“We did a workshop that was basically all about Hillary that developed her solos, that developed how she moves and why she dances—which was the biggest question. Why on earth would Hillary Clinton dance? “[Director] Leigh Silverman was so fierce about taking Hillary very seriously, about loving her and also being as bold as possible in theatricalizing her hustle and both her willingness to do anything for people’s votes and her utter competence at every moment. In collaboration with John Clancy, the dance arranger, and my associate Sunny, and the dancers who I was working with, we were like, ‘What are the chapters that this woman will have to go through to feel like she’s speaking to everyone?’ The commands are: swing, hip-hop, strike a pose, tap, sexy, then she ends up riding a French fry around the stage. In previews, there was a section where she did Kung-Fu lifts and turning cartwheels, which I’m glad we cut. There’s a meta thing to that number of seeing Hillary ace everything, watching it get more and more humiliating and watching the performer, Alyse Alan Louis, ace it and also get totally exhausted by it. We, the audience—because it’s delightful—are cheering and also we’re cannibalizing her. It’s really sensitive. When that number gets a giant hand, the audience has completed the conversation.”
4. “Election Night” – The 2016 results are read
“Donald Trump is elected and there is a victory mob. In the first production, I was like, ‘Obviously, it’s a sinister boy band.’ The entire thing was a rebuff of NSync’s ‘I Want You Back.’ But that number was dismissable onstage because these people are really celebrating a victory and it’s a little scary, but they’re not trying to be scary. We go into a dance lab like, ‘Here’s five different ways the number could go.’ One was a marching band, straight up Music Man choreography with people playing fake trombones. One was cheerleading lifts with everybody throwing each other in the air in victory. One was no choreography at all and just people huddling and cheering based on victory dances. Most of the songs in the show have six fully existent versions that are stylistically opposite from each other. There’s a version of ‘Election Night’ that’s a tap number!”
Soft Power Montage
Pinkleton pulls out the individual references in each flash of the production’s montage, and provides the links from his custom YouTube playlist.
“The opening of our musical, lovingly called the ‘Underture,’ was conceived as a strange collision/fever dream of the Beijing Olympics and a sort of extreme fantasy of a golden age musical, like Pennies From Heaven. A window into the larger world of the show itself. There is also a blatant visual reference to Nixon in China for those following along closely.”
00:18 “It Just Takes Time”
“Beyond the broadly recognizable nod to The King and I here in the video, the climax of the dance and their introduction to each other, Xūe and Hillary's physical vocabulary in ‘It Just Takes Time’ was directly inspired by the classic Hollywood duets of Fred Astaire and Ginger Rogers (and Cyd Charisse!) like ‘Let Yourself Go’ and ‘Dancing in the Dark.’”
00:21 “Welcome to America”
“In finding a language for how Xūe is welcomed into the exotic new land called America in ‘Welcome to America,’ we were inspired by the aggressive synchronicity of contemporary dance crews. And if you look very closely you may see a nod to Robbins' original King and I moves here.”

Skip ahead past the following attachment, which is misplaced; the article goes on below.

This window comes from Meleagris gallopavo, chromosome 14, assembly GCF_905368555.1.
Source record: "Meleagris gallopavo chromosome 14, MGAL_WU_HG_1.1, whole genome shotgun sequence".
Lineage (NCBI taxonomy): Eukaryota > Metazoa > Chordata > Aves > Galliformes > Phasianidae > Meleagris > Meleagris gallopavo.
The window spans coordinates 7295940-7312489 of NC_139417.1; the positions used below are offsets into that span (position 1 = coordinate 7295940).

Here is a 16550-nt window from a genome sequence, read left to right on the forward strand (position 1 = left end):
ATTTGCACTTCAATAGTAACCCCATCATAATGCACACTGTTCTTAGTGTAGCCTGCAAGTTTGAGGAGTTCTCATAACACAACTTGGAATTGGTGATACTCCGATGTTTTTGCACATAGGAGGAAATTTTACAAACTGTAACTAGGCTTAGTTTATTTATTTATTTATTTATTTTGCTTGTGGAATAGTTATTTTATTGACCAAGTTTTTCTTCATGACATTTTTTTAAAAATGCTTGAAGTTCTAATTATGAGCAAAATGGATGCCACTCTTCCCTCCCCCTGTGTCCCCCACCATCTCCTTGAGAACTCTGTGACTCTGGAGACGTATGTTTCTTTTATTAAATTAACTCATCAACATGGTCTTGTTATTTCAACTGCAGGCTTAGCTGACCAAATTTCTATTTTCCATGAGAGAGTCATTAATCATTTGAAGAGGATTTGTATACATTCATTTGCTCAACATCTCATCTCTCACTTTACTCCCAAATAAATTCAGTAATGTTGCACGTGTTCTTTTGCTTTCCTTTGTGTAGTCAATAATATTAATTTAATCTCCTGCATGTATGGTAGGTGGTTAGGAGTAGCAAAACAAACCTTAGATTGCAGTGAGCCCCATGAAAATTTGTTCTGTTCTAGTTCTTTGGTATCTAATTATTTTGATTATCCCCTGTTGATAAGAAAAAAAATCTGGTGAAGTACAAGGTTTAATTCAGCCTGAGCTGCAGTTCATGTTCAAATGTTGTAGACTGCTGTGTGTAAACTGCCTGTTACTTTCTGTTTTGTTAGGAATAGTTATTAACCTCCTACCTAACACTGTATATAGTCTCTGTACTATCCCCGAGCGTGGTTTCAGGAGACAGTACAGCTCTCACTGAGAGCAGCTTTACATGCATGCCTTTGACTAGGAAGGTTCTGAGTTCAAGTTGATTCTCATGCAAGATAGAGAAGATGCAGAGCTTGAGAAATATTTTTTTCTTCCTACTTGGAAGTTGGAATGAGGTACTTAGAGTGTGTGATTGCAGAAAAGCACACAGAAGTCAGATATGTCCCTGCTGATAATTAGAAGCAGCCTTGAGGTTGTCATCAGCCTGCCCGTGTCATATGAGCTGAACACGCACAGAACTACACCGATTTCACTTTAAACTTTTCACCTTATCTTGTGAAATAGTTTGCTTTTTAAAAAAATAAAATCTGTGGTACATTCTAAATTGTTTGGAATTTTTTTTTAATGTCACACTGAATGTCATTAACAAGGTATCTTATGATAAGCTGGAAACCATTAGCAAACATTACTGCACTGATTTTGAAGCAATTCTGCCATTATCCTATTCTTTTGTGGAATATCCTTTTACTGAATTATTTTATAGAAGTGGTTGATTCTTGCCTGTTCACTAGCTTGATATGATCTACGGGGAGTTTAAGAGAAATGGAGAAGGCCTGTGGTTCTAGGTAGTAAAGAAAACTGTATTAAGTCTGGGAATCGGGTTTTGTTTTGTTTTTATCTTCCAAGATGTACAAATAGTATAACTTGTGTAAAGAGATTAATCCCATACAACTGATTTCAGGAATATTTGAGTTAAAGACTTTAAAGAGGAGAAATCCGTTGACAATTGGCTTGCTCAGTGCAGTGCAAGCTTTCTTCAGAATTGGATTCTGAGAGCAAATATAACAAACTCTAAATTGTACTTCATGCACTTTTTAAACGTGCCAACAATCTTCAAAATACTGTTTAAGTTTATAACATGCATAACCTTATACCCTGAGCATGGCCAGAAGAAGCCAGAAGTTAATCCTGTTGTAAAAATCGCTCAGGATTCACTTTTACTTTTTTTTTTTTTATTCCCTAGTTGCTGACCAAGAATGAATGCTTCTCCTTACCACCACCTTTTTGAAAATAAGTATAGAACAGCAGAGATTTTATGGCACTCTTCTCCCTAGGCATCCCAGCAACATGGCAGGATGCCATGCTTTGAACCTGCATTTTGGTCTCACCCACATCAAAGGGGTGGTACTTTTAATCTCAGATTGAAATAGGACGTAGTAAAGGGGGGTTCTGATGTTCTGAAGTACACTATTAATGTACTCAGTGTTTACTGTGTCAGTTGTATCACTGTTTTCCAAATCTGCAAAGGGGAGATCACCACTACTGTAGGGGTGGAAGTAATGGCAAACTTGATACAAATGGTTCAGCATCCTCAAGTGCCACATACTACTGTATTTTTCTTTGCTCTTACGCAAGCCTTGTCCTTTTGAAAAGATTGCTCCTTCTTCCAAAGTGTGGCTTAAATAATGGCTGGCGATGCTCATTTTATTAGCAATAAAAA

00:22 “Fuxing Park”
“All of this movement in ‘Fuxing Park’ was directly inspired by the daily life of, unsurprisingly, Fuxing Park. The dancers devised a vocabulary based on video of people in Shanghai exercising and dancing in a public space.”
00:24 “The New Silk Road”
“In ‘The New Silk Road’ we’re obsessed with official Propaganda Ballets created by China in the mid-20th century, and the angularity of communist imagery—all of the "rugged individualism" from ‘Good Guy With a Gun’ suddenly turned into clean lines.”
00:30 “I’m With Her”
“Hillary's strategy in ‘I’m With Her’ is straight out of The Music Man, reflected in the viral bouncing that she spreads through the number. This whole number pulls from a broad range of references, from Eleanor Powell tap dancing off an army of men with canes to peak Liza to Hillary herself learning to dab on Ellen. We also really loved this commercial for The Tap Dance Kid because in it nobody has EVER LOVED MUSICAL THEATRE MORE. Which is sort of the level of exuberance we were hoping for with this sequence.”
00:33 “Happy Enough”
“We knew Xūe and Hillary meeting on the Golden Gate Bridge had to be the most blatantly romantic thing in the whole show, and we turned to some iconic duets from Hollywood musicals for inspiration [see: ‘Everything I Have Is Yours’ and ‘Smoke Gets In Your Eyes’]. We also loved the duet in the middle of the Oklahoma! dream ballet and were happy to jiggle with Rodgers and Hammerstein at any point...”
00:35 “Election Night”
“In ‘Election Night’ we were particularly excited about musical theater at its absolute most wholesome. After all, it's a group celebration of a system we can all agree on—the electoral college! We kept thinking about both Seven Brides for Seven Brothers and ‘The Farmer and The Cowman’ from Oklahoma!.”
00:43 “Good Guy With a Gun”
“‘Good Guy With a Gun’ pulls from the complicated references to what I think of as cliché Americana as it has been defined by white culture, from Agnes de Mille's ‘Rodeo’ to modern country line dancing and its many forms.”